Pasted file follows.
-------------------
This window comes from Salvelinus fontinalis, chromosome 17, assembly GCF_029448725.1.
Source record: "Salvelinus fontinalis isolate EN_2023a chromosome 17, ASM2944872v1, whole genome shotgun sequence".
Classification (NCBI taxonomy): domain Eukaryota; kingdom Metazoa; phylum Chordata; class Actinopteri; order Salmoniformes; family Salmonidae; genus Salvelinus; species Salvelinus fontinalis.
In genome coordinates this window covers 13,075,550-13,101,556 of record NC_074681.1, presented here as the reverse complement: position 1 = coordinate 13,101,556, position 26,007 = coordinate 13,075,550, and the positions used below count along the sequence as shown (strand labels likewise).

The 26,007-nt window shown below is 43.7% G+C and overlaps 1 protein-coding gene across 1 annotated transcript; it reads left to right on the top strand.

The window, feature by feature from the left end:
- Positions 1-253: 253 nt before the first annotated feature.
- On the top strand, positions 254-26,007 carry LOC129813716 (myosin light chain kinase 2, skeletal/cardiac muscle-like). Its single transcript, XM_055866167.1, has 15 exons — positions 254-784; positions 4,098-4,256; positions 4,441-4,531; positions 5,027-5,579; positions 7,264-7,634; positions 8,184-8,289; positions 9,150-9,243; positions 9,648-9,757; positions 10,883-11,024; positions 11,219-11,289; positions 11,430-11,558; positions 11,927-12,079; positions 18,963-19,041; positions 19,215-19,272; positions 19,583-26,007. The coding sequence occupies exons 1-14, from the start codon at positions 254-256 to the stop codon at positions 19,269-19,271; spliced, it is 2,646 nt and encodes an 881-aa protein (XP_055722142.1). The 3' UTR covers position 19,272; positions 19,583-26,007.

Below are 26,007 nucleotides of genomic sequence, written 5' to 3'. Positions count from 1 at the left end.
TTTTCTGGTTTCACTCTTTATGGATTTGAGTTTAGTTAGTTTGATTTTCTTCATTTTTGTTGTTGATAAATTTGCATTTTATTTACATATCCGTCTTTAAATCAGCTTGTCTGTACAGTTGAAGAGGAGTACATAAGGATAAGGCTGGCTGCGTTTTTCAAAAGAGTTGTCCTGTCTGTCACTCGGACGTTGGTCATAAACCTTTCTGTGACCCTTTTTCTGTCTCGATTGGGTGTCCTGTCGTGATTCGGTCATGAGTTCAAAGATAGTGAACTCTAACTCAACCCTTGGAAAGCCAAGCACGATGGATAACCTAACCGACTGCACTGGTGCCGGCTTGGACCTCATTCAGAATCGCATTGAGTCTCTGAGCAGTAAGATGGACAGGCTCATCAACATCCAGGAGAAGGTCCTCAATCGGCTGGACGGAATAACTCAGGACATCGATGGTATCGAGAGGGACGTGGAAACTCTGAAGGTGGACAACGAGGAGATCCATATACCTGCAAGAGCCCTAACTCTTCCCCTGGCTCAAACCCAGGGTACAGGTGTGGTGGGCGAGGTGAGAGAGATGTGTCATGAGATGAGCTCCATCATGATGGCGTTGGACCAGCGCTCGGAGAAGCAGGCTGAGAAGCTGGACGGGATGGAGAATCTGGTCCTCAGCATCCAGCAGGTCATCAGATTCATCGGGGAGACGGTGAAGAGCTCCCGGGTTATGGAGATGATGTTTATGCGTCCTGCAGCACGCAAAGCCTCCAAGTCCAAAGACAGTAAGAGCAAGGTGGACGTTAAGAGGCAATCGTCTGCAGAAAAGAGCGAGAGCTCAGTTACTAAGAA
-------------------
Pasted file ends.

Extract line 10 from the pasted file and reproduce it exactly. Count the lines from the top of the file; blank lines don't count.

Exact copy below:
TTTTCTGGTTTCACTCTTTATGGATTTGAGTTTAGTTAGTTTGATTTTCTTCATTTTTGTTGTTGATAAATTTGCATTTTATTTACATATCCGTCTTTAAATCAGCTTGTCTGTACAGTTGAAGAGGAGTACATAAGGATAAGGCTGGCTGCGTTTTTCAAAAGAGTTGTCCTGTCTGTCACTCGGACGTTGGTCATAAACCTTTCTGTGACCCTTTTTCTGTCTCGATTGGGTGTCCTGTCGTGATTCGGTCATGAGTTCAAAGATAGTGAACTCTAACTCAACCCTTGGAAAGCCAAGCACGATGGATAACCTAACCGACTGCACTGGTGCCGGCTTGGACCTCATTCAGAATCGCATTGAGTCTCTGAGCAGTAAGATGGACAGGCTCATCAACATCCAGGAGAAGGTCCTCAATCGGCTGGACGGAATAACTCAGGACATCGATGGTATCGAGAGGGACGTGGAAACTCTGAAGGTGGACAACGAGGAGATCCATATACCTGCAAGAGCCCTAACTCTTCCCCTGGCTCAAACCCAGGGTACAGGTGTGGTGGGCGAGGTGAGAGAGATGTGTCATGAGATGAGCTCCATCATGATGGCGTTGGACCAGCGCTCGGAGAAGCAGGCTGAGAAGCTGGACGGGATGGAGAATCTGGTCCTCAGCATCCAGCAGGTCATCAGATTCATCGGGGAGACGGTGAAGAGCTCCCGGGTTATGGAGATGATGTTTATGCGTCCTGCAGCACGCAAAGCCTCCAAGTCCAAAGACAGTAAGAGCAAGGTGGACGTTAAGAGGCAATCGTCTGCAGAAAAGAGCGAGAGCTCAGTTACTAAGAA